To address some of these issues, Zelenskyy’s first appointee to lead the MVA, Oksana Koliada, set out the following goals:

  • With the Ministry of Health, define the principle medical needs of veterans, open specialized institutions for veterans under the jurisdiction of the MVA, and simplify veterans’ access to healthcare institutions under the Ministry of Health through a veterans registration system.
  • Create a psychologists’ training center to increase the number of primary psychological aid specialists and introduce mobile field groups in the regions.
  • Establish five regional one-stop rehabilitation centers to aid psychosocial adaptation and offer career guidance, legal advice, and training and education programs.
  • Create a single register of veterans and an electronic services provision system accessed through a veteran’s personal account.23Five-month interim report of the Ukrainian Ministry of Veterans Affairs, February 2020.

The Ministry of Veterans Affairs under its first two leaders, Poroshenko appointee Iryn Friez and then Koliada, won praise for its willingness to engage with veterans and civil society. For example, the MVA went beyond a government mandate for all ministries to establish public oversight councils to set up a veterans council, consisting of veterans elected from around Ukraine.24Skype Interview with Vitaliy Deynega, Head, Come Back Alive, February 4, 2020. Newly appointed Minister Bessarab has given no indication that the Ministry will pursue this reform package which is supported by veterans in Ukraine and corresponds to Western standards of veterans care.

Veterans services at the local level prove that necessity is the mother of invention. Ukraine’s decentralization reforms push funding and government services, including those for veterans, closer to citizens. In many ways, this is appropriate, but benefits mandated by the federal government are not always backed by resources to provide them, forcing local governments to be creative and adaptive. For example, a national law gives veterans and families of deceased or disabled soldiers priority in the allocation of state-owned and allocated land. The execution of this law, however, was left to regional and municipal governments, some of which had land to give, and some of which did not. Thus, a veteran receives land based on its availability and on the political will of the local authority. In some cases, governments gave veterans plots that were uninhabitable, unsellable, and non-arable. In Poltava, thousands of soldiers have received land. In Lviv, veterans receive money in lieu of land unless they opt for a plot far from the city.25ЮРИДИЧНА СОТНЯ, “Забезпечення потреб учасників російсько-української війни на місцевому рівні,” 2017.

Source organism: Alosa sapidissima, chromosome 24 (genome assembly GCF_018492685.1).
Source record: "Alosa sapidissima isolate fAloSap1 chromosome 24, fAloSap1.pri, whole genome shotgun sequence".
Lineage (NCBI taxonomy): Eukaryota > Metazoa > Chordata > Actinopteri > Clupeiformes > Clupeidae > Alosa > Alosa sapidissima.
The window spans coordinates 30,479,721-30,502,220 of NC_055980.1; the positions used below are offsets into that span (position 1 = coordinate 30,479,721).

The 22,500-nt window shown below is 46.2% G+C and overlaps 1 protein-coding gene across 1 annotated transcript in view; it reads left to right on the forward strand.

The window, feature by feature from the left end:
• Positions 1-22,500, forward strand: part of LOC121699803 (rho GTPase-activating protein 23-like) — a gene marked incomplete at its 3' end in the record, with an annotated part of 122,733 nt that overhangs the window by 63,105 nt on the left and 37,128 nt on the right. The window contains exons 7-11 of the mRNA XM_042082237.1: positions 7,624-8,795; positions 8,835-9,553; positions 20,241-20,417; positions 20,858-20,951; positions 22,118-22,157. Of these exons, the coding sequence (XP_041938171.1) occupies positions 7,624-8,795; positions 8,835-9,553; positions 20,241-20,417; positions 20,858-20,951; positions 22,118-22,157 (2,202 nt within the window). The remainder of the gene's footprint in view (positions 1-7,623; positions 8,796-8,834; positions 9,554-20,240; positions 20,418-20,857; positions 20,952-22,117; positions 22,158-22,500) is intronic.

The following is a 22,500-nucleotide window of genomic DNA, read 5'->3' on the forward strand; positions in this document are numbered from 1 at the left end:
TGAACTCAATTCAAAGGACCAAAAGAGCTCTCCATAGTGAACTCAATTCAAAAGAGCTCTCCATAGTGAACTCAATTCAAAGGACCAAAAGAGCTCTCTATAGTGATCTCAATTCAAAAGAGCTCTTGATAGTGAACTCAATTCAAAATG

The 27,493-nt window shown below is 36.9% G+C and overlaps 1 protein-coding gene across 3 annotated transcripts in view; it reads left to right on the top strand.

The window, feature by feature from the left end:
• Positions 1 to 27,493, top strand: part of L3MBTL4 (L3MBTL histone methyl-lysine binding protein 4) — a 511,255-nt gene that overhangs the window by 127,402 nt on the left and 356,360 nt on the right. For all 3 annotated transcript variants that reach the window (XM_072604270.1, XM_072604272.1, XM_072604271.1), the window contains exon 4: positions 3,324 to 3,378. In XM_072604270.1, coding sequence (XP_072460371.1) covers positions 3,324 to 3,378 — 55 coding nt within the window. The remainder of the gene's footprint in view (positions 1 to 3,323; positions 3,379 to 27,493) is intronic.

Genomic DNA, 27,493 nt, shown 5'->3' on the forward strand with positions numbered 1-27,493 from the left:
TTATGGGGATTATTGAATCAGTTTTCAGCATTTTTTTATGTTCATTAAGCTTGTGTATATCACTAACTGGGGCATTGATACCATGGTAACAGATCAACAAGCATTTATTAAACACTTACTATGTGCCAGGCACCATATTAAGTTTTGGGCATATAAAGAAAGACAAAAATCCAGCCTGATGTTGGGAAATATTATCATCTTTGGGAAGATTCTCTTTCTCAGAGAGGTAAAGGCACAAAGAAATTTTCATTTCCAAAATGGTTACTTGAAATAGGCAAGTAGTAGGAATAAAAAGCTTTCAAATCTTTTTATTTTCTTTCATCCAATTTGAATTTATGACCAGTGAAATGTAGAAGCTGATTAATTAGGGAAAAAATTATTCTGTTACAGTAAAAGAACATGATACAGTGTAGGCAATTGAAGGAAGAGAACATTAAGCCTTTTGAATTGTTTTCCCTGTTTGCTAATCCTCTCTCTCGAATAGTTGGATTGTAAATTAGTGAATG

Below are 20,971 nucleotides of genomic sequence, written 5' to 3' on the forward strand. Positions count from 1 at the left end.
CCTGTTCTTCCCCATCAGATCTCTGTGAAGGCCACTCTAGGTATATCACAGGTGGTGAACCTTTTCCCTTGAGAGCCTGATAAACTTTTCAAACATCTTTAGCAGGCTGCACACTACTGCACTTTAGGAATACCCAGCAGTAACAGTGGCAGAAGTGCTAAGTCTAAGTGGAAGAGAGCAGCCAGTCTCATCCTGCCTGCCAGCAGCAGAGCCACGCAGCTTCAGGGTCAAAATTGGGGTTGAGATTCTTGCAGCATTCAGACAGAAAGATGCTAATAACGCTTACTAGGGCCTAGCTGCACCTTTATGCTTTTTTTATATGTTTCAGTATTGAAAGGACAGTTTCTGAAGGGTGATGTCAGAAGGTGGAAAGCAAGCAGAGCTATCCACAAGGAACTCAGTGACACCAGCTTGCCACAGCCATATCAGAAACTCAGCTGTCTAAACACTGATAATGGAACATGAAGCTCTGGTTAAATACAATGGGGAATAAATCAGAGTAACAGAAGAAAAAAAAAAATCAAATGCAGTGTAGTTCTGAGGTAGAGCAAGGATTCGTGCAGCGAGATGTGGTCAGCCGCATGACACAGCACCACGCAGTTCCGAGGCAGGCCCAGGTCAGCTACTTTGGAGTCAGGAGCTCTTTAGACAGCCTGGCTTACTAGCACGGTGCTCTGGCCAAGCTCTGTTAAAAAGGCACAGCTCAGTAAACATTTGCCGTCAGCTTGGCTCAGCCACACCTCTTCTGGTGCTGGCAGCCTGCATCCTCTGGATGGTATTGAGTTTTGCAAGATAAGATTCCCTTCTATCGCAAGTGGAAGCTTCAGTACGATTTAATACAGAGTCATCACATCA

While local communities are stepping up, often in inventive ways, their efforts are no substitute for a national strategy and a comprehensive approach.”

Ukrainian veterans take part in the March of Defenders of Ukraine as part of Ukraine’s Independence Day celebrations, in Kyiv, Ukraine August 24, 2019. REUTERS/Valentyn Ogirenko

Similarly, medical services for veterans are guaranteed by federal law, but rarely is enough funding provided to local entities.26Ibid. A few cities have been clever here. Vinnytsia pays into a veterans insurance program, which reimburses veterans for medical visits. In Ivano-Frankivsk, all local medical clinics have a special window for veterans’ treatment.27Ibid.

As for employment reintegration, the national government has no strategy, policy, or programs, so local communities address this need in their own ways. In Volyn, Ternopil, and Lviv, veterans receive loans from the local government to start their own businesses.28Ibid. In Kherson, ex-combatants are tapped and trained to patrol cities, towns, and border areas to provide community security.29Ibid.

The MVA and the Ministry of Defense (MOD) operate regional hospitals for soldiers and veterans that are funded locally. Under Ukraine’s new healthcare reform, veterans can access healthcare either through MVA- or MOD-operated hospitals, or civilian hospitals, which are reimbursed by the government for any veterans care they provide. The MVA would like to keep its regional hospitals, but their quality of service varies, with many more expert at geriatric care for older veterans than at serving those returning from the frontlines. Some regional sanitoria are also emerging as expert in veterans’ rehabilitation. An audit needs to be conducted of all MVA-run and operated institutions, including their finances, capacity, and rehabilitation and healthcare methodologies to determine whether they can deliver an appropriate level of care, or whether Ministry of Defense or Health institutions are better situated for veterans care.30Interview with MP Lesia Vasylenko, April 21, 2020.